The 45th president is unapologetic about his racial ignorance; he disregards anyone he sees as the other. He fairly exudes entitlement, and he embodies the notion of white privilege, which before his victory was finally beginning to be understood by all Americans as morally problematic. That bit of progress, and so much else, has been stalled, perhaps even reversed — all part of the disruption Trump is determined to effect.

For black people, whose activism across generations has been one long, unending fight against not just powerlessness but invisibility, Trump is a vivid, daily unnerving expression of the America we hoped we'd left behind, the America that oppressed us and didn't think too much about it, the impervious white America that considered inequality not just normal, but necessary, part and parcel of what makes America great.

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I thought about this as Black History Month coincided with the administration's chaotic beginnings. Among the many bizarre moments we witnessed: Trump inadvertently revealing how little he knows about the great abolitionist Frederick Douglass, his cluelessness about the Congressional Black Caucus, and his meeting with a group of historically black college presidents that produced a photo op but no plan for shoring up these institutions.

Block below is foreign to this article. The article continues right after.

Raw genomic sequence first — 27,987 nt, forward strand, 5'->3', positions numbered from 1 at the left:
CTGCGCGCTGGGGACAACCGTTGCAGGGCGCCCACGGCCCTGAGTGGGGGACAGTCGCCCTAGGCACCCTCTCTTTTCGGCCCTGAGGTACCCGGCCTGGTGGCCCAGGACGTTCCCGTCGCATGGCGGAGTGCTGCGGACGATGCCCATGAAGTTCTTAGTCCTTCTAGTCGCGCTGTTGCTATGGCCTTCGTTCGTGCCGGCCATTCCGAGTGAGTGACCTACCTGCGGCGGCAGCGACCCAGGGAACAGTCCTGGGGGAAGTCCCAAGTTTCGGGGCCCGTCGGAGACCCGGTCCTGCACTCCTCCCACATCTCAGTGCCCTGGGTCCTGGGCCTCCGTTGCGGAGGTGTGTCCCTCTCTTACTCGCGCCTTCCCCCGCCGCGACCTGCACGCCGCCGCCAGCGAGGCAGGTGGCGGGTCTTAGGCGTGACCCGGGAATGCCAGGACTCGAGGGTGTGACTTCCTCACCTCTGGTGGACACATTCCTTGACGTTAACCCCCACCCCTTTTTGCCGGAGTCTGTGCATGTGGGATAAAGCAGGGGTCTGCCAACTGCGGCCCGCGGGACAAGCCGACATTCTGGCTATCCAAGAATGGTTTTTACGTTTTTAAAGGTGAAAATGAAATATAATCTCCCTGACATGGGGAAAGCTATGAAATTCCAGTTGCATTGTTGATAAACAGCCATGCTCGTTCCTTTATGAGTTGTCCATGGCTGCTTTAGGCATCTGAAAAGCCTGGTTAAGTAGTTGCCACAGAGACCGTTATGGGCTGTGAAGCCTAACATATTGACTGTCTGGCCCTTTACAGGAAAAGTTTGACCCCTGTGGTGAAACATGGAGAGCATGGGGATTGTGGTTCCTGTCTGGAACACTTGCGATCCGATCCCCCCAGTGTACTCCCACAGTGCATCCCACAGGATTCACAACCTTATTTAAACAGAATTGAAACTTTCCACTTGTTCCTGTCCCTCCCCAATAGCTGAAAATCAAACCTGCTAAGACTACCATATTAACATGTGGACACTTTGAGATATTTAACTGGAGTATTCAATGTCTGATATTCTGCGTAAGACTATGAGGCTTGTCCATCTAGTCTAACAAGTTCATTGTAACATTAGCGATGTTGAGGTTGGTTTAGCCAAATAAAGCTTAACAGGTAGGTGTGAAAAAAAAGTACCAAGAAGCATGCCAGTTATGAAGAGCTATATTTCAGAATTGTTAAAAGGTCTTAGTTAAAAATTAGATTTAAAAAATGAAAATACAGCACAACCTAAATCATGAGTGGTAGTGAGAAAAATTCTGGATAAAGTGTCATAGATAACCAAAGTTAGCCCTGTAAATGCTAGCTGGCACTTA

The president shrugs off everyone's disbelief at his antics. That's his modus operandi whenever he's called on his lies and incomprehension. But I find his fumbling of basic black history, and his nonchalance about it, especially dispiriting. This is black marginalization writ large, just as Obama's time in Washington was black visibility and possibility writ large, or larger than it had been. Whatever else he did, Obama expanded black presence and our expectations of better times. Trump is hellbent on shrinking them down.

Yet the absence of black voices in this maelstrom is glaring. This nation, in which we have invested so much, is not at all focused on what black people think about the great and terrible shifts in our political fortunes, let alone the arc of racial justice.

Right now, immigrants are having a moral moment, as well they should. Trump's revised ban on refugees and newcomers, especially Muslims, is still unconscionable. The deportations being carried out by the "unshackled" agents of ICE are downright thuggish. But as we oppose these policies we should recognize that the effort to marginalize and contain immigrants has its roots in ideas of who belongs and who doesn't, who should assimilate and who shouldn't, that were fixed in slavery and have been more or less acceptable ever since.

People correctly argue that immigrants belong in America by virtue of their hard work, their sacrifice and especially by their belief in a country built on an ideal of inclusion — immigrants are America. By that measure (and many others), black people are America too. We have always been. That's a truth that we — including Trump — can ill afford not to see.

Erin Aubry Kaplan is a contributing writer to Opinion. Her latest book is "I Heart Obama."

Follow the Opinion section on Twitter @latimesopinion and Facebook